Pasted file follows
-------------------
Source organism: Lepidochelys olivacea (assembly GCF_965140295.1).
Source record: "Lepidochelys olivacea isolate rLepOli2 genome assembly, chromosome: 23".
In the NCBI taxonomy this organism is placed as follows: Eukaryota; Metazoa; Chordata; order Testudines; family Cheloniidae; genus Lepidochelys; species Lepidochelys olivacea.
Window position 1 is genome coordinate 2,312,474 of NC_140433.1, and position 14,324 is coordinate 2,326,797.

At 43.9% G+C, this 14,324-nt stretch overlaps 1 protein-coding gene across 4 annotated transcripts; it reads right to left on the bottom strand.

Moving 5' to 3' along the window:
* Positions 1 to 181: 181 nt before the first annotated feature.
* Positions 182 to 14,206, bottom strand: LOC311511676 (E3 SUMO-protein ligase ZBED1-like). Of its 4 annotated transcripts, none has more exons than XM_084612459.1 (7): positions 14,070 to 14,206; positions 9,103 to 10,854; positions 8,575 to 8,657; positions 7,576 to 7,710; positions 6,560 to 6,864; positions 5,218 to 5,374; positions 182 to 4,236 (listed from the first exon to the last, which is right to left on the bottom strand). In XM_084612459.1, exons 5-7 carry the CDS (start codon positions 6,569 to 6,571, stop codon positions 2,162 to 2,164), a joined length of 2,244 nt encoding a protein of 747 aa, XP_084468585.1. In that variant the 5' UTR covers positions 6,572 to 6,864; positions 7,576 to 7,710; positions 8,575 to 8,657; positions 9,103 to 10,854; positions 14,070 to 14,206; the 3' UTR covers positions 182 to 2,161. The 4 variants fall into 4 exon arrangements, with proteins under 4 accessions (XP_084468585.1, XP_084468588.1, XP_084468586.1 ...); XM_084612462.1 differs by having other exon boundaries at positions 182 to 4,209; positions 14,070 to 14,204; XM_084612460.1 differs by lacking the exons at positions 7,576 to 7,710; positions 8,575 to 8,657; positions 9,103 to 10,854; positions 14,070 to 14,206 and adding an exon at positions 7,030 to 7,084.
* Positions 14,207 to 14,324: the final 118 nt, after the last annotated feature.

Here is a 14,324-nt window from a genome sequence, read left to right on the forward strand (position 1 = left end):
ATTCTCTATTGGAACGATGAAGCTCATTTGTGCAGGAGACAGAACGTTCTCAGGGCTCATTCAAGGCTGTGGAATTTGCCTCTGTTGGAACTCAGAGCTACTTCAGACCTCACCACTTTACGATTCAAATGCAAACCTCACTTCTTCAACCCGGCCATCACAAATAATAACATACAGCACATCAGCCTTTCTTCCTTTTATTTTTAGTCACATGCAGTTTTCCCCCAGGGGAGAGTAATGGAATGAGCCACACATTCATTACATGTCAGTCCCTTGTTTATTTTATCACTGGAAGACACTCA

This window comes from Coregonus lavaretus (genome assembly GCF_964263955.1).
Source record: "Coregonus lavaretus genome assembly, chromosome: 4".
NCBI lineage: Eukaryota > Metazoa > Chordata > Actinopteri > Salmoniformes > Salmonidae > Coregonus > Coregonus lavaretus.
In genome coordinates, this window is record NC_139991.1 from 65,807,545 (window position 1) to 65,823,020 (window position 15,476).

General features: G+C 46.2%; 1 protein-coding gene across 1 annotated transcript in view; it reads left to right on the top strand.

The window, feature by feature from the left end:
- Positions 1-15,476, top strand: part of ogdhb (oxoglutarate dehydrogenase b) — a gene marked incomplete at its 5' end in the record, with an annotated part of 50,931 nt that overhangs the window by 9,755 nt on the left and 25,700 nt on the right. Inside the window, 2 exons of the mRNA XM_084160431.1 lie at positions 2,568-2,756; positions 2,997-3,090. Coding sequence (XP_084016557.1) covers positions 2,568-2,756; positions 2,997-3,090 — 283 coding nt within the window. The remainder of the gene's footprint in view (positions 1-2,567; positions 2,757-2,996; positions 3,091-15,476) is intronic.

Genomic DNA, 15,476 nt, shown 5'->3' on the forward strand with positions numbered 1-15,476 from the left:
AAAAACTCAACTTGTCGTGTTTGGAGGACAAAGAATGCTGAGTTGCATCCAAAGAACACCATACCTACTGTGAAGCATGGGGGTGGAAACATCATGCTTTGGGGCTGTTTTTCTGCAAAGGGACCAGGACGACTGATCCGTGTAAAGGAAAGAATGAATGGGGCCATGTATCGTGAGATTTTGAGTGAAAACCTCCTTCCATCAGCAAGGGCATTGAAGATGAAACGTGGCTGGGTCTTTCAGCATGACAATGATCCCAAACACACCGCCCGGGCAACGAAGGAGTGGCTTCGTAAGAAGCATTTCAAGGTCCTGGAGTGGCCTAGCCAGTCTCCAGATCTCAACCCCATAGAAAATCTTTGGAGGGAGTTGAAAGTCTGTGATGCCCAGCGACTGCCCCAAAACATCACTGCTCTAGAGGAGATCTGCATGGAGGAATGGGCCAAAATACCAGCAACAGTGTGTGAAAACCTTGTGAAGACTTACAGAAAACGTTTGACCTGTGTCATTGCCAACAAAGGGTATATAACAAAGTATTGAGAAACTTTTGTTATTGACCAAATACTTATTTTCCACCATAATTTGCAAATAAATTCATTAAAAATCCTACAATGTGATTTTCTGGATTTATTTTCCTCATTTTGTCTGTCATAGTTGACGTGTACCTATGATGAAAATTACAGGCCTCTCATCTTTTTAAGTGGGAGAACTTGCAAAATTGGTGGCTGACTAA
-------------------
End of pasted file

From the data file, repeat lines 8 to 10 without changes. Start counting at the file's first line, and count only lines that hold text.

* Positions 182 to 14,206, bottom strand: LOC311511676 (E3 SUMO-protein ligase ZBED1-like). Of its 4 annotated transcripts, none has more exons than XM_084612459.1 (7): positions 14,070 to 14,206; positions 9,103 to 10,854; positions 8,575 to 8,657; positions 7,576 to 7,710; positions 6,560 to 6,864; positions 5,218 to 5,374; positions 182 to 4,236 (listed from the first exon to the last, which is right to left on the bottom strand). In XM_084612459.1, exons 5-7 carry the CDS (start codon positions 6,569 to 6,571, stop codon positions 2,162 to 2,164), a joined length of 2,244 nt encoding a protein of 747 aa, XP_084468585.1. In that variant the 5' UTR covers positions 6,572 to 6,864; positions 7,576 to 7,710; positions 8,575 to 8,657; positions 9,103 to 10,854; positions 14,070 to 14,206; the 3' UTR covers positions 182 to 2,161. The 4 variants fall into 4 exon arrangements, with proteins under 4 accessions (XP_084468585.1, XP_084468588.1, XP_084468586.1 ...); XM_084612462.1 differs by having other exon boundaries at positions 182 to 4,209; positions 14,070 to 14,204; XM_084612460.1 differs by lacking the exons at positions 7,576 to 7,710; positions 8,575 to 8,657; positions 9,103 to 10,854; positions 14,070 to 14,206 and adding an exon at positions 7,030 to 7,084.
* Positions 14,207 to 14,324: the final 118 nt, after the last annotated feature.

Here is a 14,324-nt window from a genome sequence, read left to right on the forward strand (position 1 = left end):